Teva is currently conducting an 18-month clinical trial involving 1,000 newly-diagnosed, early-stage Parkinson’s patients at several dozen centers worldwide who have not yet received treatment.
(UPDATE: Phase III studies were successfully completed by Teva with all target points met. Click here to read the press release.)
“This is to corroborate our findings that if you start treatment earlier the drug not only improves symptoms but can affect the course of the disease and can really slow down its progression,” explains Dr. Levy.
Prof. Youdim's colleagues and students working in the Morris and Renee Rochlin Neuroprotective Drug Development Laboratory, in the Eve Topf Center, established with funding from ATS donors in Detroit, have found that Azilect has more extensive properties. “Azilect has neuroprotective-neurorescue activity,” he explains, “If you give it to animals, it protects nerve cells from dying and recent animal models of Parkinson's disease have shown that the drug has rescued and regenerated nerve cells that have already died.” They have shown that these animals have the normal compliment of dopamine, similar to the control animals. This work appeared in Neurobiology of Disease.
While Prof. Youdim’s area of specialty is biochemistry, Prof. Finberg’s is in pharmacology and physiology, and it was his task to demonstrate that Azilect had no serious side effects. There is already a drug, deprenyl, used to treat Parkinson’s disease, which Prof. Youdim and his colleagues discovered in 1975, that blocks the MAO-B enzyme. However, deprenyl is converted in the brain into several types of amphetamines.
“This is potentially dangerous and toxic,” says Prof. Finberg. Azilect, while performing the same function, is chemically different and not converted into amphetamines and, therefore, has no such side effects.
Another benefit of Azilect says Prof. Youdim, is that “it is 10 to 15 times more potent than deprenyl.” This means that a patient has to take only one pill a day, making life easier for Parkinson’s patients who are usually taking several other medications simultaneously and often have difficulty swallowing because of their disease.
A Multitalented Compound
In collaboration with scientists at the Hebrew University, Prof. Youdim is now testing Azilect for potential treatment of another debilitating brain disorder, Alzheimer’s disease. The team is combining Azilect and a current anti-Alzheimer’s drug into one molecule.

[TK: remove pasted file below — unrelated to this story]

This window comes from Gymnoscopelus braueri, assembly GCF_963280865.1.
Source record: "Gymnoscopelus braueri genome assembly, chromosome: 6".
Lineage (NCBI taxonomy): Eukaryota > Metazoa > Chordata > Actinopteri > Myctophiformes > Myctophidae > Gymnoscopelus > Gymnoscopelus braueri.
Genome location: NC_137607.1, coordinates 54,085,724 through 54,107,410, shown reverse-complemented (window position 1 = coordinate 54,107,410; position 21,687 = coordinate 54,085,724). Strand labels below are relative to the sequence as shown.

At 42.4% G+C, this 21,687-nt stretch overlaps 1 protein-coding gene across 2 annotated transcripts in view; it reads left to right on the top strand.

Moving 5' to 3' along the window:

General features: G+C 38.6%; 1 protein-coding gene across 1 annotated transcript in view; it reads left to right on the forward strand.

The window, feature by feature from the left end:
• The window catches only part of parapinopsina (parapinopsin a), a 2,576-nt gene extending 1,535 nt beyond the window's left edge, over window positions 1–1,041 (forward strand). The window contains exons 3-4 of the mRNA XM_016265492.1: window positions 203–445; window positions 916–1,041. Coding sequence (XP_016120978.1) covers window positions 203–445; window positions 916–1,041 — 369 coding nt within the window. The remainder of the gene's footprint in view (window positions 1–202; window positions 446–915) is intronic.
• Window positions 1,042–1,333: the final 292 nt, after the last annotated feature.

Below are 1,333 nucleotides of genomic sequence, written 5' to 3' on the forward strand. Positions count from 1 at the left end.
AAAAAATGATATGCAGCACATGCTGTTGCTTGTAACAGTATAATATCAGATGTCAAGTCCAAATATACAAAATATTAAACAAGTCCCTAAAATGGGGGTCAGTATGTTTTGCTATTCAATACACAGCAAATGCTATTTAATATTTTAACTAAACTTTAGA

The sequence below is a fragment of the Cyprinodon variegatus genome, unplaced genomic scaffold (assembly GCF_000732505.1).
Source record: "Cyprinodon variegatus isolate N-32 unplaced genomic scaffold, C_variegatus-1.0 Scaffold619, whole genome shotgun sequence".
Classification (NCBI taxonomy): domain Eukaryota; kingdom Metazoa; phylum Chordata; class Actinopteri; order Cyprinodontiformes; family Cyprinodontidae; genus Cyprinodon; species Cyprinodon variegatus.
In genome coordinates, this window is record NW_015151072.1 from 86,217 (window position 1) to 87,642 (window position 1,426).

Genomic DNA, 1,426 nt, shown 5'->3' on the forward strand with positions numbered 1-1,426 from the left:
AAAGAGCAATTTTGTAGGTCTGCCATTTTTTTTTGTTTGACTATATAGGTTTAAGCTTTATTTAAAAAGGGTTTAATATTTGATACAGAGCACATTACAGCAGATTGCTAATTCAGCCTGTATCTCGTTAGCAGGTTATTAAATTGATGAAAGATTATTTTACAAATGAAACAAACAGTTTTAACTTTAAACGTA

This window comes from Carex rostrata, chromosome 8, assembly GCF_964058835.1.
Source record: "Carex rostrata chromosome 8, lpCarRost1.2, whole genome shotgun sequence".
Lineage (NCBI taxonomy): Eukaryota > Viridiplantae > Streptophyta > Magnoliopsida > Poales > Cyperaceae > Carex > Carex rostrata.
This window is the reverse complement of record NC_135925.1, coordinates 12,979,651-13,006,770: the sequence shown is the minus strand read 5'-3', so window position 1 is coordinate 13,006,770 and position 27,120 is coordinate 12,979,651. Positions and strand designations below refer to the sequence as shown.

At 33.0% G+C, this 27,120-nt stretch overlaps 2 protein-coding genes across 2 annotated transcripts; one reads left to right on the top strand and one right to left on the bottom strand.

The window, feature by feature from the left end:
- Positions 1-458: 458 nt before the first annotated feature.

A drug that has just one function simply isn’t enough, Prof. Youdim explains. “Diseases are complex. We need drugs that have multi-functional activities that can act on different sites in the brain. There is the first multi-functional drug, called ladostigil, for Alzheimer’s,” which is in Phase II clinical studies.
Prof. Youdim and his team have also discovered that Azilect, in one of its two forms, has significant cardiovascular protective properties, which they are investigating further. In addition, one of the multifunctional drugs they are testing seems to be effective against diabetes, a disease also associated with the death of cells.
Technion Prof. Yoram Baram has come up with a unique virtual reality device that can help people with Parkinson's, MS, or other neurodegenerative diseases walk with more ease and comfort. We invite you to watch the video and read the article below to learn about how this device changes the way people with these conditions literally look at walking.
More on this innovation below (from the Fall 2007 Technion USA Magazine)
“Healthy people have tools such as sensory feedback to tell them if they are using their muscles correctly,” explains Technion Computer Science Professor Yoram Baram. “This feedback is damaged in Parkinson’s and MS patients.” Such problems are also encountered by many elderly people. The simple act of walking can become a slow and frustrating guessing game.
To compensate for that damage, Baram’s Walkman-style invention actually measures walking motion, sending a beep through a small set of earphones with every step. That gives the wearer the feedback needed to assume a faster and steadier gait.
Meanwhile, a tiny eyepiece that clips onto the user’s glasses overlays what he or she is seeing with a bright virtual reality “floor.” Patients report feeling they’re more firmly on solid ground and can better navigate stairs, furniture and other obstacles in their path.
Already in use at several medical centers, the device is the first of its kind to respond to the wearer’s motions rather than simply provide a pre-set beat.
Read the press release, "Virtual Reality Helps MS Patients Walk Better."